Oh eto. Isang bulok pero relevant na halimbawa. Nung pumutok ang TOFI, sino ang naunang ipinaglaban ang karapatan mong magbayad ng tamang tuition para sa isang state university? At ano nga bang batch mo, hijo, hija? ‘08? ‘09? ‘10? Teh, hindi ka pa estudyante ng UP, yung kapakanan mo na ang ibinabalandra nila sa kalsada.

At pagkatapos, sasabihin niyo na naiinis kayo sa mga nagrarally? Na porke may karapatan silang magrally, e pwede na silang magrally kahit kelan nila gusto? Hindi po ito pagtetext, o pag-iinternet, o pag-mamasturbate na pwede niyong gawin kung kelan niyo naisin. May purpose po ito. May halaga. At nakakalungkot na ipinaglalaban nila ang mga taong walang-pake, mga taong-kebs, kumbaga, mga taong tae.

Ikaw ba, ano na bang nagawa mo sa pamantasan? Sa palagay mo ba ang pag-aaral at pag-eexcel sa klase ay sapat lang? Isa kang mabuting estudyante kung gagraduate ka with honors. Pero naging mabuti ka bang mamamayan?

Tandaan mo, hindi ka lang estudyante sa Pamantasan ng Pilipinas; estudyante ka NG Pamantasan ng Pilipinas. Magkaibang-bagay yun. Bitibit mo ang pangalan ng iyong bayan kaya mayroong nakapatong na responsibilidad sa’yo para maglingkod. At ang paglilingkod na iyon ay tagus-tagusan mula sa simpleng pag-upo sa klase, pakikinig sa titser, pagsusulat ng notes, pagpapaphoto-copy ng handouts, at pampeperpek sa eksam. Kung ganoon kang klaseng estudyante, sabihin mo nga, anong pinagkaiba mo sa estudyante ng ibang pamantasan? (Pero sa loob-loob mo, kung makapagsabi ka ng UP and Others, aba, kapal mo lang!)

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2011 Bar Exam Results February 29, 2012

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Congrats to our new lawyers, SERVE THE PEOPLE!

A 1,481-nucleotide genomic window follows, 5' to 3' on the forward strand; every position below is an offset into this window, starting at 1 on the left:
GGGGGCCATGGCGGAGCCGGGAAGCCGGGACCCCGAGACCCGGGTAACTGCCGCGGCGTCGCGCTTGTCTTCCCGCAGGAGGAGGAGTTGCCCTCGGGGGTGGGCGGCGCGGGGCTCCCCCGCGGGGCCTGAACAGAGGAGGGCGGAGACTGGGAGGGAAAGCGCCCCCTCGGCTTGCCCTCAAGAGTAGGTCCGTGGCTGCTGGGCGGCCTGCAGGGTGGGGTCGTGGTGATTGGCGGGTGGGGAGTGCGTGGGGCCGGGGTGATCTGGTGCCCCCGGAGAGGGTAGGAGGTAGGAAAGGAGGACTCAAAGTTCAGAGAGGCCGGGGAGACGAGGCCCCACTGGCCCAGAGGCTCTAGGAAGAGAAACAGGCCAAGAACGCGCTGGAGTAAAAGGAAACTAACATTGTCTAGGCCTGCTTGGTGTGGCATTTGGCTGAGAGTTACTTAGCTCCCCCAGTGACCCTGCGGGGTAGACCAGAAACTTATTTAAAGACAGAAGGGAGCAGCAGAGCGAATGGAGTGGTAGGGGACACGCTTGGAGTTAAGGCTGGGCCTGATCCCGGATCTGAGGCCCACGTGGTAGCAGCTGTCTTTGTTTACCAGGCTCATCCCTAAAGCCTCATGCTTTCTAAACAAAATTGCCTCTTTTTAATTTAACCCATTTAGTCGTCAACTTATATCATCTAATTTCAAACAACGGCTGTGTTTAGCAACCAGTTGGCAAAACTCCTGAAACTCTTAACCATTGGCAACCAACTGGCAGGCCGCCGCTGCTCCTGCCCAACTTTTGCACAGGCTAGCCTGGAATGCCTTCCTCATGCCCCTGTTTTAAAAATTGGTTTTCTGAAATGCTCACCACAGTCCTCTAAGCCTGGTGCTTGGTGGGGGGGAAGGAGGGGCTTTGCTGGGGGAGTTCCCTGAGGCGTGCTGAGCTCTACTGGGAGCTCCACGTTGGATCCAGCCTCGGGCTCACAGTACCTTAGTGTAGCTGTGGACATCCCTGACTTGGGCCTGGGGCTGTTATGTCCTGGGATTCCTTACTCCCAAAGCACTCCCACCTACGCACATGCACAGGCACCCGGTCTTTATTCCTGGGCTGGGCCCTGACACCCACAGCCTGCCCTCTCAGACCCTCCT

2011 Bar Exam Results

In Solitude January 8, 2012

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Ampatuan Massacre– Still No Justice, Two Years Hence November 24, 2011

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Yesterday, November 23 marked the second year of the Ampatuan Massacre, popularly known as the Maguindanao Massacre, the world’s single worst attack on journalists elsewhere. Fifty-eight innocent lives were lost in a day, including some 30 journalists, while the 59th body is still nowhere to be found. Two years, hence, under a new government that boast of culpability and accountability as its battle cry, justice remains elusive. Although cases were filed and the brains are already incarcerated, judgement is still far from over and may take a ‘lifetime’ given the current pace and justice system in the country. While some 101 suspects still roam free. Perhaps, every year, around this time, we shall be devoting some time and effort to join the families and friends of the victims in seeking for ultimate justice.

JUSTICE, NOW! CONVICT THE AMPATUANS! END IMPUNITY IN THE PHILIPPINES!

PS. While on a trip in Davao last May, our group happened to share the resort we stayed with Gov. Toto Magudadatu and his family. I was looking for timing to approach him, perhaps just to greet or photo ops, but the security is tight (even while he was jetski-ing) and of course, not spoiling the family privacy. But our eyes were all on them, especially a kid (which we assume as his child) and recalling and reflecting on the massacre.

Watch the 1st AGITPROP International Film Festival @ UPLB August 25, 2011

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Lord is Lord, not Lourd July 7, 2011

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This made my day! Screencap via my Tumblr: lordnomore.tumblr.com Really, the lady is a fan of Lourd De Veyra regardless of other’s profile and profile picture.